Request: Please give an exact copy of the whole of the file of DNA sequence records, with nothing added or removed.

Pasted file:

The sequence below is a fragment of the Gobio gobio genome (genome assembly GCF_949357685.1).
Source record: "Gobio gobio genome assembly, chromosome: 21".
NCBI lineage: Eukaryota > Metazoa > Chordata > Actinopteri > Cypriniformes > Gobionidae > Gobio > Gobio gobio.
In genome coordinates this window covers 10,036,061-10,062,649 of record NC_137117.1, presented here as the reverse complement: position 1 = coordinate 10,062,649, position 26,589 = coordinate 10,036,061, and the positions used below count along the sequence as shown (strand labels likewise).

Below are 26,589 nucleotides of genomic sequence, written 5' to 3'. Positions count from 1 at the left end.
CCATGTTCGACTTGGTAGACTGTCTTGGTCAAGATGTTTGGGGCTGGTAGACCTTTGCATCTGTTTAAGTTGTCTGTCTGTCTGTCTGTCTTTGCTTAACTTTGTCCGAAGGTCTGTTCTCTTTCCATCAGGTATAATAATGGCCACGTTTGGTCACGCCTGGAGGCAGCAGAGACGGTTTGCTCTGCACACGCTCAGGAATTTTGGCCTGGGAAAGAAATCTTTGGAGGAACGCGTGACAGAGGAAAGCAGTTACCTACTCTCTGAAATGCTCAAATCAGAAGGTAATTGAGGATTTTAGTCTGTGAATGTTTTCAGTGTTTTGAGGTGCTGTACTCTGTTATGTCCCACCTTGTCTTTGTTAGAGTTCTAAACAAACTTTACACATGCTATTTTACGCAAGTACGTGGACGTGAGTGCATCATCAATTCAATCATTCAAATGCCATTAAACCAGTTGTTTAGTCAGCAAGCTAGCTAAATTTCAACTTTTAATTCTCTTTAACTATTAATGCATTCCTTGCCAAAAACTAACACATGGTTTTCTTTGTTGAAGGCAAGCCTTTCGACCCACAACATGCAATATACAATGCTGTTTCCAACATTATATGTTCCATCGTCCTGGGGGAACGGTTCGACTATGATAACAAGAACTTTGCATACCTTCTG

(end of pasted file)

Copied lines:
The sequence below is a fragment of the Gobio gobio genome (genome assembly GCF_949357685.1).
Source record: "Gobio gobio genome assembly, chromosome: 21".
NCBI lineage: Eukaryota > Metazoa > Chordata > Actinopteri > Cypriniformes > Gobionidae > Gobio > Gobio gobio.
In genome coordinates this window covers 10,036,061-10,062,649 of record NC_137117.1, presented here as the reverse complement: position 1 = coordinate 10,062,649, position 26,589 = coordinate 10,036,061, and the positions used below count along the sequence as shown (strand labels likewise).

Below are 26,589 nucleotides of genomic sequence, written 5' to 3'. Positions count from 1 at the left end.
CCATGTTCGACTTGGTAGACTGTCTTGGTCAAGATGTTTGGGGCTGGTAGACCTTTGCATCTGTTTAAGTTGTCTGTCTGTCTGTCTGTCTTTGCTTAACTTTGTCCGAAGGTCTGTTCTCTTTCCATCAGGTATAATAATGGCCACGTTTGGTCACGCCTGGAGGCAGCAGAGACGGTTTGCTCTGCACACGCTCAGGAATTTTGGCCTGGGAAAGAAATCTTTGGAGGAACGCGTGACAGAGGAAAGCAGTTACCTACTCTCTGAAATGCTCAAATCAGAAGGTAATTGAGGATTTTAGTCTGTGAATGTTTTCAGTGTTTTGAGGTGCTGTACTCTGTTATGTCCCACCTTGTCTTTGTTAGAGTTCTAAACAAACTTTACACATGCTATTTTACGCAAGTACGTGGACGTGAGTGCATCATCAATTCAATCATTCAAATGCCATTAAACCAGTTGTTTAGTCAGCAAGCTAGCTAAATTTCAACTTTTAATTCTCTTTAACTATTAATGCATTCCTTGCCAAAAACTAACACATGGTTTTCTTTGTTGAAGGCAAGCCTTTCGACCCACAACATGCAATATACAATGCTGTTTCCAACATTATATGTTCCATCGTCCTGGGGGAACGGTTCGACTATGATAACAAGAACTTTGCATACCTTCTG